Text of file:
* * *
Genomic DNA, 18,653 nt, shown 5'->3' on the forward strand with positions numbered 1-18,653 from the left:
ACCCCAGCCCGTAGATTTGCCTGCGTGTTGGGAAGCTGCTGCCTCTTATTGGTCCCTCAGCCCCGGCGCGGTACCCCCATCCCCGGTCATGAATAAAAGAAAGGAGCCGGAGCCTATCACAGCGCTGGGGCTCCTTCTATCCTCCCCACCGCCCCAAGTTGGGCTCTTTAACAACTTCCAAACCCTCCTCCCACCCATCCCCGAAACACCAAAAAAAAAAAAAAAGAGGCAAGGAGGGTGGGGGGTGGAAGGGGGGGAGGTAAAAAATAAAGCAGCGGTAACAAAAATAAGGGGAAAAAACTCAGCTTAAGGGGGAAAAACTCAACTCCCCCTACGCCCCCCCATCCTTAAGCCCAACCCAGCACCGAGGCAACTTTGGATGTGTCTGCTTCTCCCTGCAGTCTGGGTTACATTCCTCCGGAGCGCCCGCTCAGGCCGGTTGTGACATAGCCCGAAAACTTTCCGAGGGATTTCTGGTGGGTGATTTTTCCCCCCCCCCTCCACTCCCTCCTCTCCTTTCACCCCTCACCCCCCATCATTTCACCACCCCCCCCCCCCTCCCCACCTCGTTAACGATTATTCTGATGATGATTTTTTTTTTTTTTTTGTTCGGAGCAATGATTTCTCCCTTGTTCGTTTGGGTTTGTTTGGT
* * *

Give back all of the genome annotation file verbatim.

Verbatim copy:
Genomic DNA, 18,653 nt, shown 5'->3' on the forward strand with positions numbered 1-18,653 from the left:
ACCCCAGCCCGTAGATTTGCCTGCGTGTTGGGAAGCTGCTGCCTCTTATTGGTCCCTCAGCCCCGGCGCGGTACCCCCATCCCCGGTCATGAATAAAAGAAAGGAGCCGGAGCCTATCACAGCGCTGGGGCTCCTTCTATCCTCCCCACCGCCCCAAGTTGGGCTCTTTAACAACTTCCAAACCCTCCTCCCACCCATCCCCGAAACACCAAAAAAAAAAAAAAAGAGGCAAGGAGGGTGGGGGGTGGAAGGGGGGGAGGTAAAAAATAAAGCAGCGGTAACAAAAATAAGGGGAAAAAACTCAGCTTAAGGGGGAAAAACTCAACTCCCCCTACGCCCCCCCATCCTTAAGCCCAACCCAGCACCGAGGCAACTTTGGATGTGTCTGCTTCTCCCTGCAGTCTGGGTTACATTCCTCCGGAGCGCCCGCTCAGGCCGGTTGTGACATAGCCCGAAAACTTTCCGAGGGATTTCTGGTGGGTGATTTTTCCCCCCCCCCTCCACTCCCTCCTCTCCTTTCACCCCTCACCCCCCATCATTTCACCACCCCCCCCCCCCTCCCCACCTCGTTAACGATTATTCTGATGATGATTTTTTTTTTTTTTTTGTTCGGAGCAATGATTTCTCCCTTGTTCGTTTGGGTTTGTTTGGT